Cheeses are analyzed as vacuum drying objects. An experimental vacuum drier and its elements are schematized. The operating principle of the experimental setup is described. Moisture is demonstrated to be among the most important components of cheese. The physicochemical composition of cheeses is considered. The forms and energy of moisture binding in cheese are discussed. The hygroscopic and thermophysical properties of cheeses are reported. The kinetics of the vacuum drying of cheeses has been investigated. The vacuum drying of cheeses includes two stages: the drying rate is constant at the first stage and decreases at the second stage. The temperature curves of cheeses have been plotted in the temperature–moisture weight fraction coordinates. Drying curves in the heat load–time, temperature–time, and moisture weight fraction–time coordinates have been obtained and analyzed for various cheeses. Cheese drying rate curves have been constructed by graphical differentiation. The maximum cheese drying rates have been determined. Equilibrium moisture content values for cheese drying have been found. The cheese shrinkage ratio has been correlated with the thickness of the cheese bed being dried and with the shape and size of cheese pieces. Cheese shrinkage at both stages of vacuum drying proceeds uniformly. Raising the drying temperature above the prescribed temperature reduces the shrinkage ratio.
kinetics, vacuum drying, cheeses, temperature, shrinkage, moisture, dryers, heat, drying curves
When considering cheese as a vacuum drying object, note that the variation of the properties of cheese during drying depends on the physicochemical properties, structure, and binding forms of moisture in the material and on the thermophysical characteristics of the cheese, including specific features of mass and energy transfer. The basic structural elements of cheese are macrograins, interlayers between macrograins, microvoids, and micrograins. The main element of each macrograin is a protein network, whose cells contain numerous included micrograins as fat drops, lipoid drops, and crystals.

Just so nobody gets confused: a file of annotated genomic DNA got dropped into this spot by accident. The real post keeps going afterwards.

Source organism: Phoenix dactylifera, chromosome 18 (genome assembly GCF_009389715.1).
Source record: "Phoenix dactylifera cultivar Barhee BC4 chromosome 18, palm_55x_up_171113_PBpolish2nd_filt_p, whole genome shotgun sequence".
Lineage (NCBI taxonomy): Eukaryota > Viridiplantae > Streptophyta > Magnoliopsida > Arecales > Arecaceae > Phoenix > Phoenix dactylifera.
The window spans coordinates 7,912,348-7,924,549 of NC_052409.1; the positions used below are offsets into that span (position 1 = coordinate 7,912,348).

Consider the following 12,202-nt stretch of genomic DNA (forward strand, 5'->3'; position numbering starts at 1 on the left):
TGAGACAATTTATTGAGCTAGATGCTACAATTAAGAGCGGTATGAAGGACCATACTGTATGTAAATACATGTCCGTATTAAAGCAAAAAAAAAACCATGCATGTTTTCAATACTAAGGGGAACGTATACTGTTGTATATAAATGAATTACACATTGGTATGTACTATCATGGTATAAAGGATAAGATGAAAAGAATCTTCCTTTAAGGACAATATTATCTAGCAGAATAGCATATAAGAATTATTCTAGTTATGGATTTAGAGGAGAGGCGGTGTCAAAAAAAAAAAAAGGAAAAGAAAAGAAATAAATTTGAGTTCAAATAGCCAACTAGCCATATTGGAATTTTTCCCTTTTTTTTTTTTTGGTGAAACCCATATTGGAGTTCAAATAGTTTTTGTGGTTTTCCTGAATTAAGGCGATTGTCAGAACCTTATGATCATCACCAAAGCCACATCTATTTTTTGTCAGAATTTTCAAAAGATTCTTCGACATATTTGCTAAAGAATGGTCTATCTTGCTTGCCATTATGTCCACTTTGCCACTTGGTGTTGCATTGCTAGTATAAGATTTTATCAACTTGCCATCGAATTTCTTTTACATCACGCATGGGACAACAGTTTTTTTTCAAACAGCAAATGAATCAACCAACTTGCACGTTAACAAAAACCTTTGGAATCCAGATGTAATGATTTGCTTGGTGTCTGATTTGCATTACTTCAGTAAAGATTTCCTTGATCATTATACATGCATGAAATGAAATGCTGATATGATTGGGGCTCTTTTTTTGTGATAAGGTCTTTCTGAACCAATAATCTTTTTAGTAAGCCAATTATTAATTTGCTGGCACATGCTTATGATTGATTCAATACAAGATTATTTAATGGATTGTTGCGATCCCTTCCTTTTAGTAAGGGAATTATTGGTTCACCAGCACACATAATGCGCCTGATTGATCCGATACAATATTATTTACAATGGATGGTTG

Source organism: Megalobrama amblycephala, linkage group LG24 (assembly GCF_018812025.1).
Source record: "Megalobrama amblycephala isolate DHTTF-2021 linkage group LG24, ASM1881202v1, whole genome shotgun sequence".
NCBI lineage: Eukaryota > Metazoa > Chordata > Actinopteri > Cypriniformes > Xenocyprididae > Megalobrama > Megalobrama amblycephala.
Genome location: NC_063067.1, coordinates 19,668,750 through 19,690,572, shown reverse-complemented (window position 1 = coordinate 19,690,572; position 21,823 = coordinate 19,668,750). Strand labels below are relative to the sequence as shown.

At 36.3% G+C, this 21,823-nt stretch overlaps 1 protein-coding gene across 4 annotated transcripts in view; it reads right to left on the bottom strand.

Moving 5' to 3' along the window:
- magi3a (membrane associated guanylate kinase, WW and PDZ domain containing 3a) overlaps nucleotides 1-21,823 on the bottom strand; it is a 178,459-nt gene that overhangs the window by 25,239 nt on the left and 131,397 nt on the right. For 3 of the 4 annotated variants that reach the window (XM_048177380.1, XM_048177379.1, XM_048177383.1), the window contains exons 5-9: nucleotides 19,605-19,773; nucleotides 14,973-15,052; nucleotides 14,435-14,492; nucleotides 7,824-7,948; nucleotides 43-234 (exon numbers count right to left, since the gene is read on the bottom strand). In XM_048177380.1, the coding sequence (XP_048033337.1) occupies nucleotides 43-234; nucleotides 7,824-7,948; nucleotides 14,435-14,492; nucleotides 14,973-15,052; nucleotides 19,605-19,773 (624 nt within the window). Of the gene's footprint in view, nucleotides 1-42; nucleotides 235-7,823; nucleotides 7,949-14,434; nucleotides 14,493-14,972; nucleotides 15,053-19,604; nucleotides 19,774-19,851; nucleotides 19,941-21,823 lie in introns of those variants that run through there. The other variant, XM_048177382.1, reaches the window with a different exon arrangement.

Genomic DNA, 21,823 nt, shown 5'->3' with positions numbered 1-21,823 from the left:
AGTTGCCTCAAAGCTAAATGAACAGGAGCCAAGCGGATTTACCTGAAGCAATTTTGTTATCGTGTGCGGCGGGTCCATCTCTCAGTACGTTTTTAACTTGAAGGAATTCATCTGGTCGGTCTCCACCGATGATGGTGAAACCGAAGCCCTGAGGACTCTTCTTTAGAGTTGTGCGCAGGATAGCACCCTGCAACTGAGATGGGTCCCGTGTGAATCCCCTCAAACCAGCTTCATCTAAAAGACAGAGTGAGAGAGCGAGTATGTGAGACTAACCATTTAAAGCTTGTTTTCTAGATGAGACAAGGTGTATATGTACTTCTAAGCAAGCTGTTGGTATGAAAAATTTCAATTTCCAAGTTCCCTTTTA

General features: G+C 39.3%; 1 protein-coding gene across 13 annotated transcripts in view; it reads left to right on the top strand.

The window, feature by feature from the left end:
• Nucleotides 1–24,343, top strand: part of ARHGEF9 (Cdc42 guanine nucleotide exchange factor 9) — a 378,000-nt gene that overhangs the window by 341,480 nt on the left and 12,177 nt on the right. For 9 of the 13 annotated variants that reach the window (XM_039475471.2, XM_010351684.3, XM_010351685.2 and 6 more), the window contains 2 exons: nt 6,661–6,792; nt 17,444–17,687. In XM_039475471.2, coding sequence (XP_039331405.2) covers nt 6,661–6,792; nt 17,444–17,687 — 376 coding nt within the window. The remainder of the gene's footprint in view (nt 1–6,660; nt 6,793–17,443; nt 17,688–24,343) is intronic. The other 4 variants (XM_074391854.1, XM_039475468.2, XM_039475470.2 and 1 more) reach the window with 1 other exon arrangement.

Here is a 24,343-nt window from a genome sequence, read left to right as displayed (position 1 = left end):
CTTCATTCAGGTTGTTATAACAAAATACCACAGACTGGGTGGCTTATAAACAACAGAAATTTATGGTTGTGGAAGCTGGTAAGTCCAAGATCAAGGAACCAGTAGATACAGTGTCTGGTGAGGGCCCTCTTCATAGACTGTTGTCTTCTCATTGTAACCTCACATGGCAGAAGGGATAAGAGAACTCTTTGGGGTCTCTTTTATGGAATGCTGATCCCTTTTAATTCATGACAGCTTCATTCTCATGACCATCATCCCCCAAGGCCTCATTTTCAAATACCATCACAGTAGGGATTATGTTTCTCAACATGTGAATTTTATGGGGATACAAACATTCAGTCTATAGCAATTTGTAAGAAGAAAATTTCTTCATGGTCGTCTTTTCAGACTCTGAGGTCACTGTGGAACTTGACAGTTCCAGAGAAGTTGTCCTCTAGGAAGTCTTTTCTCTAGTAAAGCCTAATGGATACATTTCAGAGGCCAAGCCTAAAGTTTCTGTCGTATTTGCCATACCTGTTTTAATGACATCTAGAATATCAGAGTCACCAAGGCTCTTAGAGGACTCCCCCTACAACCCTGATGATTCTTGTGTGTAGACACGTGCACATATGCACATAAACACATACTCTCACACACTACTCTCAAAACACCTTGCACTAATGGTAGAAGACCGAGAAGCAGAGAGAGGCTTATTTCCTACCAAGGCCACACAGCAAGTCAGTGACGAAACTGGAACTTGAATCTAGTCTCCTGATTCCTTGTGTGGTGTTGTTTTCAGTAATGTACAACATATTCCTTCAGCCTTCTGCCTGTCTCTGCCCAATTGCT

The passage of fat from milk into cheese depends on many factors. Other conditions being equal, medium-size fat globules primarily pass into cheese, followed by small and large ones [1, 2]. Milk fat is viewed as the most valuable constituent of milk, even though milk proteins are still more valuable from the standpoint of nutrition physiology. The following four factors contribute to the particular significance of milk fat in milk and dairy products: economic attractiveness, nutritional value, taste, and the physical properties of dairy products that are due to the presence of fat .
During cheese ripening, all cheese components undergo profound changes and, as a result, the given cheese brand acquires its characteristic texture and pattern .
The moisture content of cheese depends on processing conditions, namely, renneting temperature and time, second-heating temperature, partial salting of cheese curds, water addition in the second heating, and cheese curds processing time. As the curdling temperature and second-heating temperature are decreased, the moisture capacity of the cheese curds and the water content of the finished product increase. As the temperature is raised, the water content of the cheese decreases. Moisture is lost at the salting stage due to osmotic water transfer and at the ripening stage via evaporation. The intensity of the microbiological and biochemical processes occurring in a cheese depends on the initial moisture content of the cheese after pressing [4, 5].
For most hard and semihard cheeses, the weight fraction of fat in dry matter is 45–50% and the weight fraction of moisture is 40–44%.
Fat in cheese is mainly in the form of micrograins 10–15 μm in diameter. There are also larger fat inclusions, which are referred to as fat drops and are uniformly distributed throughout the cheese bulk. The fat drops and lipoid micrograins in cheese are milk fat destabilized during cheese making and ripening. This is true because, above 20°C, cheese fat can melt out of cheese curd, and this is the main obstacle in thermal cheese dehydration.
OBJECTS AND METHODS OF THE STUDY
The objects of our study were the Sovetskii, Shveitsarskii, Altaiskii, Gornyi, Moskovskii, Gollandskii, Kostromskoi, Poshekhonskii, Yaros-lavskii, and Ozernyi brands of cheese. The study was carried out using standard, commonly accepted, and modified physicochemical, rheological, microbiolo-gical, and biochemical methods.
The drying techniques and drier designs employed in cheese making are very diverse. First of all, any drier design should ensure uniform heating and drying of the product and reliable control of its temperature and moisture content. The driers should have a sufficiently high output capacity, but at the same time they should be economical in terms of heat and electricity requirements and should be metal-intensive to the least possible extent. Present-day driers should be multipurpose, capable of drying various materials [6, 7].
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